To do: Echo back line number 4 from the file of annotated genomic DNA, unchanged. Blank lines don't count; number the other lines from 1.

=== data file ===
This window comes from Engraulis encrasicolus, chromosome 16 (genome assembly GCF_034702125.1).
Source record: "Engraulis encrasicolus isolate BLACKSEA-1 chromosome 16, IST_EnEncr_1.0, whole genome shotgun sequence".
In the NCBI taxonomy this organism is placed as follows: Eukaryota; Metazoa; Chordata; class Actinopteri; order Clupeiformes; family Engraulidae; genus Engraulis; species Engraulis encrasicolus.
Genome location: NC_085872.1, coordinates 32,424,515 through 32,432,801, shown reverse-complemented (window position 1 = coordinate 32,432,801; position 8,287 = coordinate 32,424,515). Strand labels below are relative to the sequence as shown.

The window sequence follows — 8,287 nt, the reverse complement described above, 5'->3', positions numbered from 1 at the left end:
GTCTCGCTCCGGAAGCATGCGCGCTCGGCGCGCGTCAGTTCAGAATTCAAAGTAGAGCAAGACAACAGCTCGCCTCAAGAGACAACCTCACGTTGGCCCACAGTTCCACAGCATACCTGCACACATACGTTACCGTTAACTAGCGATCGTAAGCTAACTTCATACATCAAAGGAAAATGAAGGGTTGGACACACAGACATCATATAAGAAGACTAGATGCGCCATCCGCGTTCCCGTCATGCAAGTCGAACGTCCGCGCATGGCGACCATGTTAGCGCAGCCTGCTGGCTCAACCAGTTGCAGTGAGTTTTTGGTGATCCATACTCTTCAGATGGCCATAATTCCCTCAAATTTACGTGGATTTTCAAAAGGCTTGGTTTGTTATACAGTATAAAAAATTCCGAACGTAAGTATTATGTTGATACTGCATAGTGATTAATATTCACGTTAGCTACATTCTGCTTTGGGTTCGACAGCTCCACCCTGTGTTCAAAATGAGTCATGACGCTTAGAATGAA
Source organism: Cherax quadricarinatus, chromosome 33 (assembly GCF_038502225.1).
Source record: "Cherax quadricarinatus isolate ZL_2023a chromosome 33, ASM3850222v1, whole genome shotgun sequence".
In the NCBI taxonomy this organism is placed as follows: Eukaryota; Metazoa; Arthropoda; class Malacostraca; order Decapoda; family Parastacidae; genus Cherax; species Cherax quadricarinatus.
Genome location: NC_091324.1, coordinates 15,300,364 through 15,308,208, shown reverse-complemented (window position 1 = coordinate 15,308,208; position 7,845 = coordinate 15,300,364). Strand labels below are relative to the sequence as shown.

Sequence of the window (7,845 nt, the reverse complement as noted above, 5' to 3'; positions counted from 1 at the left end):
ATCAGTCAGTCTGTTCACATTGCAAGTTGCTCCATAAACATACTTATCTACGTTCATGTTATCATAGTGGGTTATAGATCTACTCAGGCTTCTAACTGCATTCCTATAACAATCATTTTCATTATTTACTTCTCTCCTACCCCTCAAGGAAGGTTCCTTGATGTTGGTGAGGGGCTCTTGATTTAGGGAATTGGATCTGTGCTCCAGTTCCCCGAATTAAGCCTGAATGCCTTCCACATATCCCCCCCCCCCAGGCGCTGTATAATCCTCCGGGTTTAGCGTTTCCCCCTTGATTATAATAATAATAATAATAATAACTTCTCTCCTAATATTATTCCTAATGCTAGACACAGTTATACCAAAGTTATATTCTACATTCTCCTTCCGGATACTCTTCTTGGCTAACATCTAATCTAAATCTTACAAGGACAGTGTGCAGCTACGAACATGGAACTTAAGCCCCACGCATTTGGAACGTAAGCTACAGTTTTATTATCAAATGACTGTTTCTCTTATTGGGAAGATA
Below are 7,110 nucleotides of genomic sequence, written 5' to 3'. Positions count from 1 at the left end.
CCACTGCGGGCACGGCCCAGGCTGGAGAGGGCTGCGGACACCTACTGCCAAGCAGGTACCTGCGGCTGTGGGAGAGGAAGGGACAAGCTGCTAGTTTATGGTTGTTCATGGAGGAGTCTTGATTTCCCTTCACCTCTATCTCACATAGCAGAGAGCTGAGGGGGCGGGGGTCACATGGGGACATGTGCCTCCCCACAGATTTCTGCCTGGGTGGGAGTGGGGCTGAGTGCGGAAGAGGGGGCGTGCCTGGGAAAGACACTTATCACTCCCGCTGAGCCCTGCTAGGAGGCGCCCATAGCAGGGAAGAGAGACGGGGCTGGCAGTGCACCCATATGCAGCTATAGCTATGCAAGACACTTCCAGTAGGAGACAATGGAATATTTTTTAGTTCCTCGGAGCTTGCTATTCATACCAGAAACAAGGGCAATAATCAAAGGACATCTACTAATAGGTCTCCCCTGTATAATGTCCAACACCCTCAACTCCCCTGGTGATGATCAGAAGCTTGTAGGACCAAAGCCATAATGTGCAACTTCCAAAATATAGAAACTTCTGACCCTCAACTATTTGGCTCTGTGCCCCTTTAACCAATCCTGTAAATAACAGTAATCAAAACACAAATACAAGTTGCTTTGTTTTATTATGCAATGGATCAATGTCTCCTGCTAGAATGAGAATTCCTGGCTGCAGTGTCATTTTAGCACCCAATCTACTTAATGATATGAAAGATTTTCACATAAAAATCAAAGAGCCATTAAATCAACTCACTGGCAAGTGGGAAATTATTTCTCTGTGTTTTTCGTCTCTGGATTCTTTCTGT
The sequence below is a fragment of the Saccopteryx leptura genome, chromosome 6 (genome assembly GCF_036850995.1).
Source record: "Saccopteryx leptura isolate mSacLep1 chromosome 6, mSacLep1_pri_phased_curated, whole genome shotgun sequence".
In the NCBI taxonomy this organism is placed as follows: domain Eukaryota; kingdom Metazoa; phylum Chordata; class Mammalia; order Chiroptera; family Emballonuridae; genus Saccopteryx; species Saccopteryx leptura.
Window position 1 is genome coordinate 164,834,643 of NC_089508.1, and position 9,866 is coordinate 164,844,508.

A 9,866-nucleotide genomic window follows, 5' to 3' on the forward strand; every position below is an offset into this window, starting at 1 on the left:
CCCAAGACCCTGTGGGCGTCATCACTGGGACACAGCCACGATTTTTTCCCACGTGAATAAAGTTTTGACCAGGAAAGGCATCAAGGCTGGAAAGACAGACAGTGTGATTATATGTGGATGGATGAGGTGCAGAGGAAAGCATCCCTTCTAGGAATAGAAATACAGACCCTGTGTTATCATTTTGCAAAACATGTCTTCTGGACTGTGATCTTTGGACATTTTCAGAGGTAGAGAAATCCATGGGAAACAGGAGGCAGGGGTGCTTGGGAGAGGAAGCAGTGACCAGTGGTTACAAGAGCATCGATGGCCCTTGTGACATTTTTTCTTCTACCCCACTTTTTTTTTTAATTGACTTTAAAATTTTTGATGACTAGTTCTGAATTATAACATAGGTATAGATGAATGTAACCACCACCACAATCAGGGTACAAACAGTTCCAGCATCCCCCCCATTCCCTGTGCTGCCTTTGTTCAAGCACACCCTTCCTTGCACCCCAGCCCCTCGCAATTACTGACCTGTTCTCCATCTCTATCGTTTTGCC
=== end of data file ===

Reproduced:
Genome location: NC_085872.1, coordinates 32,424,515 through 32,432,801, shown reverse-complemented (window position 1 = coordinate 32,432,801; position 8,287 = coordinate 32,424,515). Strand labels below are relative to the sequence as shown.